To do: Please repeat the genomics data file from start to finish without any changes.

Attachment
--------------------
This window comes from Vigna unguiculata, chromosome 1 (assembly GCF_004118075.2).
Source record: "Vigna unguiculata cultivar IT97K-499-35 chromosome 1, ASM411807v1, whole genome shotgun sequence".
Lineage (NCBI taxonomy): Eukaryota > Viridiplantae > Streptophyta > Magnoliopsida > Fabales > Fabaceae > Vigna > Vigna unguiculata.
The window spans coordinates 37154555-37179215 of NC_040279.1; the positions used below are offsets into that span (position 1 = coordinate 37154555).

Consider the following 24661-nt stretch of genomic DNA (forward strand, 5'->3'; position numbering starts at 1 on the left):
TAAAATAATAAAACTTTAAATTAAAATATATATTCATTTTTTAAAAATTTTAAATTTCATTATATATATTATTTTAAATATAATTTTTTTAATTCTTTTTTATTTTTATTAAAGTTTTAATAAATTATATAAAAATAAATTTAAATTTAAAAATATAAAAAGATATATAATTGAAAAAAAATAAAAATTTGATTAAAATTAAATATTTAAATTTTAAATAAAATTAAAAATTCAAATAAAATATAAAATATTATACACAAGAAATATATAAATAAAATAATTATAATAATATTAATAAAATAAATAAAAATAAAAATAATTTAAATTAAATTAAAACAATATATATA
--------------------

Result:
This window comes from Vigna unguiculata, chromosome 1 (assembly GCF_004118075.2).
Source record: "Vigna unguiculata cultivar IT97K-499-35 chromosome 1, ASM411807v1, whole genome shotgun sequence".
Lineage (NCBI taxonomy): Eukaryota > Viridiplantae > Streptophyta > Magnoliopsida > Fabales > Fabaceae > Vigna > Vigna unguiculata.
The window spans coordinates 37154555-37179215 of NC_040279.1; the positions used below are offsets into that span (position 1 = coordinate 37154555).

Consider the following 24661-nt stretch of genomic DNA (forward strand, 5'->3'; position numbering starts at 1 on the left):
TAAAATAATAAAACTTTAAATTAAAATATATATTCATTTTTTAAAAATTTTAAATTTCATTATATATATTATTTTAAATATAATTTTTTTAATTCTTTTTTATTTTTATTAAAGTTTTAATAAATTATATAAAAATAAATTTAAATTTAAAAATATAAAAAGATATATAATTGAAAAAAAATAAAAATTTGATTAAAATTAAATATTTAAATTTTAAATAAAATTAAAAATTCAAATAAAATATAAAATATTATACACAAGAAATATATAAATAAAATAATTATAATAATATTAATAAAATAAATAAAAATAAAAATAATTTAAATTAAATTAAAACAATATATATA